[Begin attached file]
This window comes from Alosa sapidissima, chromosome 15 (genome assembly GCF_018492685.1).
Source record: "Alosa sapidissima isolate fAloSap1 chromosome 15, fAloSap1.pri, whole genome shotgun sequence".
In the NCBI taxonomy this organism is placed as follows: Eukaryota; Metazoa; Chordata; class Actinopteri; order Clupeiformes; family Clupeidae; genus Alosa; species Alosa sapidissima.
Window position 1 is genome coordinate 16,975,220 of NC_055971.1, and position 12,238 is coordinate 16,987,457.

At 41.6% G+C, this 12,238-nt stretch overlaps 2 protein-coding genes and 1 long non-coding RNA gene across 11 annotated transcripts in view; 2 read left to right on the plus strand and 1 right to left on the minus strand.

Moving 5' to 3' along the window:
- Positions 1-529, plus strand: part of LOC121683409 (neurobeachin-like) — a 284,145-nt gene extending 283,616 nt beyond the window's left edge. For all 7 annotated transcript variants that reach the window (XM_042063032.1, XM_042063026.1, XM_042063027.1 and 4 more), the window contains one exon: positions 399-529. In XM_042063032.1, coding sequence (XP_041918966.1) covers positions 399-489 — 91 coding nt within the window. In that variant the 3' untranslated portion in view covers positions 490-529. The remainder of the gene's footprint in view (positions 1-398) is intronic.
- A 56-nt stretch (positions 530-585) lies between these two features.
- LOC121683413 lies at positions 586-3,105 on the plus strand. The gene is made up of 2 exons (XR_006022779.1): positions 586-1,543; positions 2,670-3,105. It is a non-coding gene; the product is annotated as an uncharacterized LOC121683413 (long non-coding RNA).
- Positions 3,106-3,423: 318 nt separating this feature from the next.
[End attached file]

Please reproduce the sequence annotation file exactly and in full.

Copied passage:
This window comes from Alosa sapidissima, chromosome 15 (genome assembly GCF_018492685.1).
Source record: "Alosa sapidissima isolate fAloSap1 chromosome 15, fAloSap1.pri, whole genome shotgun sequence".
In the NCBI taxonomy this organism is placed as follows: Eukaryota; Metazoa; Chordata; class Actinopteri; order Clupeiformes; family Clupeidae; genus Alosa; species Alosa sapidissima.
Window position 1 is genome coordinate 16,975,220 of NC_055971.1, and position 12,238 is coordinate 16,987,457.

At 41.6% G+C, this 12,238-nt stretch overlaps 2 protein-coding genes and 1 long non-coding RNA gene across 11 annotated transcripts in view; 2 read left to right on the plus strand and 1 right to left on the minus strand.

Moving 5' to 3' along the window:
- Positions 1-529, plus strand: part of LOC121683409 (neurobeachin-like) — a 284,145-nt gene extending 283,616 nt beyond the window's left edge. For all 7 annotated transcript variants that reach the window (XM_042063032.1, XM_042063026.1, XM_042063027.1 and 4 more), the window contains one exon: positions 399-529. In XM_042063032.1, coding sequence (XP_041918966.1) covers positions 399-489 — 91 coding nt within the window. In that variant the 3' untranslated portion in view covers positions 490-529. The remainder of the gene's footprint in view (positions 1-398) is intronic.
- A 56-nt stretch (positions 530-585) lies between these two features.
- LOC121683413 lies at positions 586-3,105 on the plus strand. The gene is made up of 2 exons (XR_006022779.1): positions 586-1,543; positions 2,670-3,105. It is a non-coding gene; the product is annotated as an uncharacterized LOC121683413 (long non-coding RNA).
- Positions 3,106-3,423: 318 nt separating this feature from the next.